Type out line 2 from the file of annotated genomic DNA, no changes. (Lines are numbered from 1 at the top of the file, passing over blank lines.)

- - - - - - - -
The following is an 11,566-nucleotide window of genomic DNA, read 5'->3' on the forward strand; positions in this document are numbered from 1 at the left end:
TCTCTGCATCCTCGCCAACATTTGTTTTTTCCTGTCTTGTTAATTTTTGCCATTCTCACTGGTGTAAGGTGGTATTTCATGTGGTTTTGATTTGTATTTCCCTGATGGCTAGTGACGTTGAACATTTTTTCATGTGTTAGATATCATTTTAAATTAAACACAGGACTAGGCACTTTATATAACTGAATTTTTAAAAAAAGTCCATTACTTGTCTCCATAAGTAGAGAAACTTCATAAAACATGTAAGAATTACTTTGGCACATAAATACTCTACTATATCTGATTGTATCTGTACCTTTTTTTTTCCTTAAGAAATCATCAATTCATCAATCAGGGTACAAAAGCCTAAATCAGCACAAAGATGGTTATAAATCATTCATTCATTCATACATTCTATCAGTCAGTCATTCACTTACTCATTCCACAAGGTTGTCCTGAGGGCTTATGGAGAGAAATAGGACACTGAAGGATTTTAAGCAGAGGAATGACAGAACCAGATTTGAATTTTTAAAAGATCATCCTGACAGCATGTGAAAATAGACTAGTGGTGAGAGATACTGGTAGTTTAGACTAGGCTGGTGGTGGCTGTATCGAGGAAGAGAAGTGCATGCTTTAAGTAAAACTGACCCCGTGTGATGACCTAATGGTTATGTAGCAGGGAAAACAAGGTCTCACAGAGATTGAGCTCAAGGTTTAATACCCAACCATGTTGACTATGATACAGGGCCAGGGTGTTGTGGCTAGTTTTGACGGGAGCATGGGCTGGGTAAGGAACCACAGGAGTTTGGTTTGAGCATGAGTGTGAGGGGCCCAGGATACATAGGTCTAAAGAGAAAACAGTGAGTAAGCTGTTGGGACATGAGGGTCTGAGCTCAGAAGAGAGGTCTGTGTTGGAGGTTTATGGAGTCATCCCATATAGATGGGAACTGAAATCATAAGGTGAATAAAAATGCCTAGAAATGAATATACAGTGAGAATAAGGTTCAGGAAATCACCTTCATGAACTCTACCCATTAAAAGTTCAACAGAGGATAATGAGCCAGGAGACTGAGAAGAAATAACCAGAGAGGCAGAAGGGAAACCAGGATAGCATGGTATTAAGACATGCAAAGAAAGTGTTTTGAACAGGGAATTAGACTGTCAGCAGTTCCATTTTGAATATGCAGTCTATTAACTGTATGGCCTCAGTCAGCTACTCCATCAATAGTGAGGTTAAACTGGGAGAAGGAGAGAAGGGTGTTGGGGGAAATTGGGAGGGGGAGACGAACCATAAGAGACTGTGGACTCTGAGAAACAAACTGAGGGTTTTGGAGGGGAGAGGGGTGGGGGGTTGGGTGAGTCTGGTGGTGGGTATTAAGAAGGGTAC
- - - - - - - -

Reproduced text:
TCTCTGCATCCTCGCCAACATTTGTTTTTTCCTGTCTTGTTAATTTTTGCCATTCTCACTGGTGTAAGGTGGTATTTCATGTGGTTTTGATTTGTATTTCCCTGATGGCTAGTGACGTTGAACATTTTTTCATGTGTTAGATATCATTTTAAATTAAACACAGGACTAGGCACTTTATATAACTGAATTTTTAAAAAAAGTCCATTACTTGTCTCCATAAGTAGAGAAACTTCATAAAACATGTAAGAATTACTTTGGCACATAAATACTCTACTATATCTGATTGTATCTGTACCTTTTTTTTTCCTTAAGAAATCATCAATTCATCAATCAGGGTACAAAAGCCTAAATCAGCACAAAGATGGTTATAAATCATTCATTCATTCATACATTCTATCAGTCAGTCATTCACTTACTCATTCCACAAGGTTGTCCTGAGGGCTTATGGAGAGAAATAGGACACTGAAGGATTTTAAGCAGAGGAATGACAGAACCAGATTTGAATTTTTAAAAGATCATCCTGACAGCATGTGAAAATAGACTAGTGGTGAGAGATACTGGTAGTTTAGACTAGGCTGGTGGTGGCTGTATCGAGGAAGAGAAGTGCATGCTTTAAGTAAAACTGACCCCGTGTGATGACCTAATGGTTATGTAGCAGGGAAAACAAGGTCTCACAGAGATTGAGCTCAAGGTTTAATACCCAACCATGTTGACTATGATACAGGGCCAGGGTGTTGTGGCTAGTTTTGACGGGAGCATGGGCTGGGTAAGGAACCACAGGAGTTTGGTTTGAGCATGAGTGTGAGGGGCCCAGGATACATAGGTCTAAAGAGAAAACAGTGAGTAAGCTGTTGGGACATGAGGGTCTGAGCTCAGAAGAGAGGTCTGTGTTGGAGGTTTATGGAGTCATCCCATATAGATGGGAACTGAAATCATAAGGTGAATAAAAATGCCTAGAAATGAATATACAGTGAGAATAAGGTTCAGGAAATCACCTTCATGAACTCTACCCATTAAAAGTTCAACAGAGGATAATGAGCCAGGAGACTGAGAAGAAATAACCAGAGAGGCAGAAGGGAAACCAGGATAGCATGGTATTAAGACATGCAAAGAAAGTGTTTTGAACAGGGAATTAGACTGTCAGCAGTTCCATTTTGAATATGCAGTCTATTAACTGTATGGCCTCAGTCAGCTACTCCATCAATAGTGAGGTTAAACTGGGAGAAGGAGAGAAGGGTGTTGGGGGAAATTGGGAGGGGGAGACGAACCATAAGAGACTGTGGACTCTGAGAAACAAACTGAGGGTTTTGGAGGGGAGAGGGGTGGGGGGTTGGGTGAGTCTGGTGGTGGGTATTAAGAAGGGTAC